Many commenters have pointed out that the video “evidence” shouldn’t have been necessary for people to believe Ventura’s allegations. “At its core, when we talk about seeing this video come out and what it means now, it underscores what we should have believed from the beginning,” says Kaleba.

“If you're looking at the content, as somebody for whom you know this is going to be triggering — as a survivor, as a loved one of a survivor — take care of yourself,” she continues. “You know that you don't necessarily have to have the video in order to be believed. So carry forth that confidence that you can skip over that content and still believe Cassie’s story.”

However, she says it's important to "not look away from" abuse — especially when we're in a position to do something. RAINN uses the acronym CARE to indicate the necessity to create a distraction, ask direct questions to the individual at risk, rally others for help or refer the individual to authorities and lastly, extend support. “For the people who were there who could have intervened for Cassie, it’s too late. But if you're viewing this content, you might be upset or angry,” says Kaleba.

Natalie Rosado, a licensed mental health counselor and expert at Sanity & Self, a self-care platform for women, recommends people take the following steps if they anticipate or experience an emotional reaction around this type of footage:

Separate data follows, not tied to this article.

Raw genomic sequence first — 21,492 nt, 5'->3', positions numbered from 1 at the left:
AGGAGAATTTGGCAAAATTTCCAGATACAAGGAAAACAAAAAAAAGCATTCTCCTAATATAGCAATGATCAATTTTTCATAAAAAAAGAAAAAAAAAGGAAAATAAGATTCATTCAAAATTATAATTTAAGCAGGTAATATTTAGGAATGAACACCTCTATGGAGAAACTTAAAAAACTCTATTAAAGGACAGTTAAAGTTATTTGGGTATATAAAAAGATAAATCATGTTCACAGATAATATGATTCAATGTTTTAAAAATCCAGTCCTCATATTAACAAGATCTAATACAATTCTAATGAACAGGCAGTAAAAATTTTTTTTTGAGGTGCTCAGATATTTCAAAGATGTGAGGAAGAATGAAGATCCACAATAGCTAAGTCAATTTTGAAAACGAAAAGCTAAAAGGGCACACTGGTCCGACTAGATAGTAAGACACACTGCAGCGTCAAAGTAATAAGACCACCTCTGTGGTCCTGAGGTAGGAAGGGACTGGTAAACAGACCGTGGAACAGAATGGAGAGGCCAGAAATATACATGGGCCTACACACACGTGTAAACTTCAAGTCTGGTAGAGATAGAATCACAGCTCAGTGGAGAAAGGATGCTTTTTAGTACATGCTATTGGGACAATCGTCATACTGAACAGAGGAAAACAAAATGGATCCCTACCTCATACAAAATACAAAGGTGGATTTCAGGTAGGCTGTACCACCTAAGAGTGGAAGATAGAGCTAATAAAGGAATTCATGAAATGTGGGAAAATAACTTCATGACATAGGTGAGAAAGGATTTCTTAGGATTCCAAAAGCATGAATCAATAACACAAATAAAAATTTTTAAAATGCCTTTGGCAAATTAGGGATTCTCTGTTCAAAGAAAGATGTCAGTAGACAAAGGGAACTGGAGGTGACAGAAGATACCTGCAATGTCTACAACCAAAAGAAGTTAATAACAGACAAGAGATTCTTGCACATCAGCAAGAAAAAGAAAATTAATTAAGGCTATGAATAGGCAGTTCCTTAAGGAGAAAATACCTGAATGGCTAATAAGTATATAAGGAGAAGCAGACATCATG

• Recognize triggers. "Being aware of one's emotional and psychological triggers is crucial," says Rosado. "If you know that witnessing violence or abuse triggers distressing emotions or memories, you can make informed decisions about whether to engage with such content, especially on one's social media feed."

  • Set boundaries. She also encourages setting boundaries around the type of content you consume. "You can unfollow or mute accounts that frequently share triggering content or use content filters to minimize exposure to sensitive material," she says.

  • Practice self-care. "Mindfulness practices, physical exercise, spending time with supportive friends or family or engaging in hobbies that bring joy and peace" are some activities that Rosado recommends to promote emotional well-being and self-soothing after encountering triggering content.

  • Seek support. "If you find yourself deeply affected by witnessing domestic violence or if it triggers distressing emotions or memories, you should not hesitate to seek support from a mental health professional and/or a trusted friend or family member," she says. "Processing your emotions in a safe and supportive environment can be invaluable in coping with the impact of such content."

If you or someone you know has been sexually assaulted, help is available. RAINN’s National Sexual Assault Hotline is here for survivors 24/7 with free, anonymous help. 800.656.HOPE (4673) and

For anyone affected by abuse and needing support, call the National Domestic Violence Hotline at 1-800-799-7233, or if you're unable to speak safely, you can log onto or text LOVEIS to 22522.